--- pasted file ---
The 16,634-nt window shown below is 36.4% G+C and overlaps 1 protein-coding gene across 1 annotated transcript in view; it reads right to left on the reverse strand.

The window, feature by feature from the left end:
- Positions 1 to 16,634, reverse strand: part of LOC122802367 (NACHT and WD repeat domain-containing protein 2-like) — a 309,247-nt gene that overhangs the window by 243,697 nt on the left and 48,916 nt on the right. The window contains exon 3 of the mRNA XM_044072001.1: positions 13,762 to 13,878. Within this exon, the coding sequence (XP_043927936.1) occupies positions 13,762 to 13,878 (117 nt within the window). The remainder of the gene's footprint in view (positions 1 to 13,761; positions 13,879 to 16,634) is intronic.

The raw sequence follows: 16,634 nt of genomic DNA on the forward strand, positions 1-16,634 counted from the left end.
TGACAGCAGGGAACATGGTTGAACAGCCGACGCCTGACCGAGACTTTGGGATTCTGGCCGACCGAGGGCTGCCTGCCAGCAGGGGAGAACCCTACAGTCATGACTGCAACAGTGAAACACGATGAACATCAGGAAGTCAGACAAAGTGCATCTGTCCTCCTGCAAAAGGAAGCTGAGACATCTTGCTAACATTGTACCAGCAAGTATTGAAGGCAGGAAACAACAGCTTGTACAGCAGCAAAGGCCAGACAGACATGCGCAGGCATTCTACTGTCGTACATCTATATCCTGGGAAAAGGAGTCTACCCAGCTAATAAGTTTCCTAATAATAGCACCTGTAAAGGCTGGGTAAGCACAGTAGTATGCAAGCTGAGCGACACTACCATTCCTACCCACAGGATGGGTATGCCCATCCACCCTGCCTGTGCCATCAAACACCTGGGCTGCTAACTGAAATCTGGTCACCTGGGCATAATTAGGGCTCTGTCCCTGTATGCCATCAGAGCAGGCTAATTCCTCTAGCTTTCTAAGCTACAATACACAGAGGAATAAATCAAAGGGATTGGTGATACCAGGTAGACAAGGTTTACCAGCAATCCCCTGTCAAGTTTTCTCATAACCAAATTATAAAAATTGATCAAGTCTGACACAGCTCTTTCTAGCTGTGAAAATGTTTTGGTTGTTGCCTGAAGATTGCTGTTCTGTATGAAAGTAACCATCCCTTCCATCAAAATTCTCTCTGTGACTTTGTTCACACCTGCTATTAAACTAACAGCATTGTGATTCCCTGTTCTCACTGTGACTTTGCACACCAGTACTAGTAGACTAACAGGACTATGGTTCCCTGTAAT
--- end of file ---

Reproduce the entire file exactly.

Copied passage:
The 16,634-nt window shown below is 36.4% G+C and overlaps 1 protein-coding gene across 1 annotated transcript in view; it reads right to left on the reverse strand.

The window, feature by feature from the left end:
- Positions 1 to 16,634, reverse strand: part of LOC122802367 (NACHT and WD repeat domain-containing protein 2-like) — a 309,247-nt gene that overhangs the window by 243,697 nt on the left and 48,916 nt on the right. The window contains exon 3 of the mRNA XM_044072001.1: positions 13,762 to 13,878. Within this exon, the coding sequence (XP_043927936.1) occupies positions 13,762 to 13,878 (117 nt within the window). The remainder of the gene's footprint in view (positions 1 to 13,761; positions 13,879 to 16,634) is intronic.

The raw sequence follows: 16,634 nt of genomic DNA on the forward strand, positions 1-16,634 counted from the left end.
TGACAGCAGGGAACATGGTTGAACAGCCGACGCCTGACCGAGACTTTGGGATTCTGGCCGACCGAGGGCTGCCTGCCAGCAGGGGAGAACCCTACAGTCATGACTGCAACAGTGAAACACGATGAACATCAGGAAGTCAGACAAAGTGCATCTGTCCTCCTGCAAAAGGAAGCTGAGACATCTTGCTAACATTGTACCAGCAAGTATTGAAGGCAGGAAACAACAGCTTGTACAGCAGCAAAGGCCAGACAGACATGCGCAGGCATTCTACTGTCGTACATCTATATCCTGGGAAAAGGAGTCTACCCAGCTAATAAGTTTCCTAATAATAGCACCTGTAAAGGCTGGGTAAGCACAGTAGTATGCAAGCTGAGCGACACTACCATTCCTACCCACAGGATGGGTATGCCCATCCACCCTGCCTGTGCCATCAAACACCTGGGCTGCTAACTGAAATCTGGTCACCTGGGCATAATTAGGGCTCTGTCCCTGTATGCCATCAGAGCAGGCTAATTCCTCTAGCTTTCTAAGCTACAATACACAGAGGAATAAATCAAAGGGATTGGTGATACCAGGTAGACAAGGTTTACCAGCAATCCCCTGTCAAGTTTTCTCATAACCAAATTATAAAAATTGATCAAGTCTGACACAGCTCTTTCTAGCTGTGAAAATGTTTTGGTTGTTGCCTGAAGATTGCTGTTCTGTATGAAAGTAACCATCCCTTCCATCAAAATTCTCTCTGTGACTTTGTTCACACCTGCTATTAAACTAACAGCATTGTGATTCCCTGTTCTCACTGTGACTTTGCACACCAGTACTAGTAGACTAACAGGACTATGGTTCCCTGTAAT